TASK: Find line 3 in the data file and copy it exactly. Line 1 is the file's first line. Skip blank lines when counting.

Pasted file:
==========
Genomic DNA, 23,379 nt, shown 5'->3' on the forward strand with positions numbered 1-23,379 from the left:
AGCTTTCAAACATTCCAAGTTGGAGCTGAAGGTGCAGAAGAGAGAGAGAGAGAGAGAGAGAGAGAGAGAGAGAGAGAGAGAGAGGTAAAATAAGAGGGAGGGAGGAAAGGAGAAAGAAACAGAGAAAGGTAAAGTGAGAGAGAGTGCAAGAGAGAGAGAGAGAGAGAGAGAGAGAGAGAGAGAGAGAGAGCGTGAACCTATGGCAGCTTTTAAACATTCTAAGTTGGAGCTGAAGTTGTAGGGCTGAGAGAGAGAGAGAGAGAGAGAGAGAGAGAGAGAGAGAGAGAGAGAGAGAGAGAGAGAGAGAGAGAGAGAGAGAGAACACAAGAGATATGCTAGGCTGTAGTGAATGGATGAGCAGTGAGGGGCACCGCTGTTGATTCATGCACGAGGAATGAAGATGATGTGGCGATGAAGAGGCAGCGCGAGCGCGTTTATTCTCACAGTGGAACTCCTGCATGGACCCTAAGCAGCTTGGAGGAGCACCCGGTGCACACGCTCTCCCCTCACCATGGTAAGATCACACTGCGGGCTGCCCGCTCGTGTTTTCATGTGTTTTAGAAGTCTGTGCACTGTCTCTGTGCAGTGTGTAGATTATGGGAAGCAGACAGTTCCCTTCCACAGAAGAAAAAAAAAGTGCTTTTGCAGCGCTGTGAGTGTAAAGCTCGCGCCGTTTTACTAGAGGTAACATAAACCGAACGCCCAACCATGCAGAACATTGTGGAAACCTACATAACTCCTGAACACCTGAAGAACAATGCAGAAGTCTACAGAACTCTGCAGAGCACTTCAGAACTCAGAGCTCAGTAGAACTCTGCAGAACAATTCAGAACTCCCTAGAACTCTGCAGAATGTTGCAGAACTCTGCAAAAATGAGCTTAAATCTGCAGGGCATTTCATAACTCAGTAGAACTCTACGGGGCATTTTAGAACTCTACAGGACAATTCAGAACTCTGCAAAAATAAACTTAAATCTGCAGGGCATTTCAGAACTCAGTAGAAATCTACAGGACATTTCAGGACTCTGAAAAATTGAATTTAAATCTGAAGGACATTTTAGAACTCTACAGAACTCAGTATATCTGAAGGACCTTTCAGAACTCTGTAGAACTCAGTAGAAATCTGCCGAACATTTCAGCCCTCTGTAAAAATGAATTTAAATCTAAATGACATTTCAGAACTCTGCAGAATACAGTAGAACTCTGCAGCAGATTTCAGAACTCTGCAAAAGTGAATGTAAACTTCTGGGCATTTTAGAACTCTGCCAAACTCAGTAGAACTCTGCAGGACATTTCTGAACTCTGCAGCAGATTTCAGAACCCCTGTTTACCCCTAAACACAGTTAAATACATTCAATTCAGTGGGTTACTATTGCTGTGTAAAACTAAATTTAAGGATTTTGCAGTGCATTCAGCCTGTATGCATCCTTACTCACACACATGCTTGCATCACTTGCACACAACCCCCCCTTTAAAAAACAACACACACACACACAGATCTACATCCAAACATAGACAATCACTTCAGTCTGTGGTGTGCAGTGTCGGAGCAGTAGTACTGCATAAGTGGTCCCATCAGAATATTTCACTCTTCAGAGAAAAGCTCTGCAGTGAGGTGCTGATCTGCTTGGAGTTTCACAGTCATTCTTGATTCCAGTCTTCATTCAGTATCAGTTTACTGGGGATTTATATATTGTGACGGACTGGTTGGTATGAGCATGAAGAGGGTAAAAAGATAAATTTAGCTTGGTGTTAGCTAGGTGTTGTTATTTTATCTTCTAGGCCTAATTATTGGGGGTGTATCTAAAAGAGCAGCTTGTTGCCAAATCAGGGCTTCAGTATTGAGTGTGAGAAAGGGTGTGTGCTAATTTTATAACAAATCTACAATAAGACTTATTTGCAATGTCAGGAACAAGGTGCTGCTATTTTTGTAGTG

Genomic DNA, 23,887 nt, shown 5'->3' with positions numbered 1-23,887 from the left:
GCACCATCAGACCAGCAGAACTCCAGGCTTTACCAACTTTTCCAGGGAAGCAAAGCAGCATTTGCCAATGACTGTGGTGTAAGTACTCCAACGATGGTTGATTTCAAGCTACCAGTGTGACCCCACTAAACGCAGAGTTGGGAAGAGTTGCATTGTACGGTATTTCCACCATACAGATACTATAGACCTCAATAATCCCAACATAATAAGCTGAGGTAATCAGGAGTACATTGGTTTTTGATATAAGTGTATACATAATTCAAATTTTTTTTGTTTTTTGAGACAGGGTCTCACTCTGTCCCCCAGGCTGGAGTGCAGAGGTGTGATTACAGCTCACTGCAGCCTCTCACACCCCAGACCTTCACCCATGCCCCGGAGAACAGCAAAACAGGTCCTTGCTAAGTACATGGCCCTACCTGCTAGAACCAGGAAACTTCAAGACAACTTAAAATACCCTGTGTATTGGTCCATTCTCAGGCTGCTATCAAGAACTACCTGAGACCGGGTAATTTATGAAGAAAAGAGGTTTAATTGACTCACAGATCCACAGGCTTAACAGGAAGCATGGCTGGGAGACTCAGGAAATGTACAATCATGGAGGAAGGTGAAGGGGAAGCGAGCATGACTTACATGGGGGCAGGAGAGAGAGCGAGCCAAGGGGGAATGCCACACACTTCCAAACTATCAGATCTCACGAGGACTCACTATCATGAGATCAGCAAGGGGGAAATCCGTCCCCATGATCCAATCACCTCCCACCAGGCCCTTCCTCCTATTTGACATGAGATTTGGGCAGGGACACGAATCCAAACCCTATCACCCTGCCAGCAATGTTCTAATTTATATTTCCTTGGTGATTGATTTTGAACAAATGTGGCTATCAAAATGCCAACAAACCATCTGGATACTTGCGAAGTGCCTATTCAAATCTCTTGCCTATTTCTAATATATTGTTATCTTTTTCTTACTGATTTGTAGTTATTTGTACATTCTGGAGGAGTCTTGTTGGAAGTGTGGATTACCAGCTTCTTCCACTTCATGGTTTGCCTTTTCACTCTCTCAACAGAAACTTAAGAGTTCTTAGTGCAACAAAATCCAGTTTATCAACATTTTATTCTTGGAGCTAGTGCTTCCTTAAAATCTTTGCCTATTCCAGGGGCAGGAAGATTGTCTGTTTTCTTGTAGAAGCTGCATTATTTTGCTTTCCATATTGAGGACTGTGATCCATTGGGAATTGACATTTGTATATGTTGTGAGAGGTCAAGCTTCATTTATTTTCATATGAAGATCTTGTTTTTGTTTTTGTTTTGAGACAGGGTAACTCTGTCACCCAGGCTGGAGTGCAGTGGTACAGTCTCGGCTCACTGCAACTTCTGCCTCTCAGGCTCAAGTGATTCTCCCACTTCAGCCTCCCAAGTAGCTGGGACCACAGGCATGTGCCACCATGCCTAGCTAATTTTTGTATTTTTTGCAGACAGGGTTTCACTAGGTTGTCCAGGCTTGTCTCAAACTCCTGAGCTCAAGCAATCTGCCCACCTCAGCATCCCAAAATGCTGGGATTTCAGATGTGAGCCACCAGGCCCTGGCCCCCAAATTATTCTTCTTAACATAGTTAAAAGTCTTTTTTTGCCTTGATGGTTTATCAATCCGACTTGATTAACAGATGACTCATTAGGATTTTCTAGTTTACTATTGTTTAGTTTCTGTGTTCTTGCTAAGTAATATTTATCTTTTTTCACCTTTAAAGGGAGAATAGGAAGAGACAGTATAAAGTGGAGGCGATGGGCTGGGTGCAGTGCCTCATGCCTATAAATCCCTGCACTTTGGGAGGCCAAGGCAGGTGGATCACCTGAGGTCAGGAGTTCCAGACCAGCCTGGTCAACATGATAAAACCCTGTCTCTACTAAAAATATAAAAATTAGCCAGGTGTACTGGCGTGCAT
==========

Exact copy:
Genomic DNA, 23,887 nt, shown 5'->3' with positions numbered 1-23,887 from the left: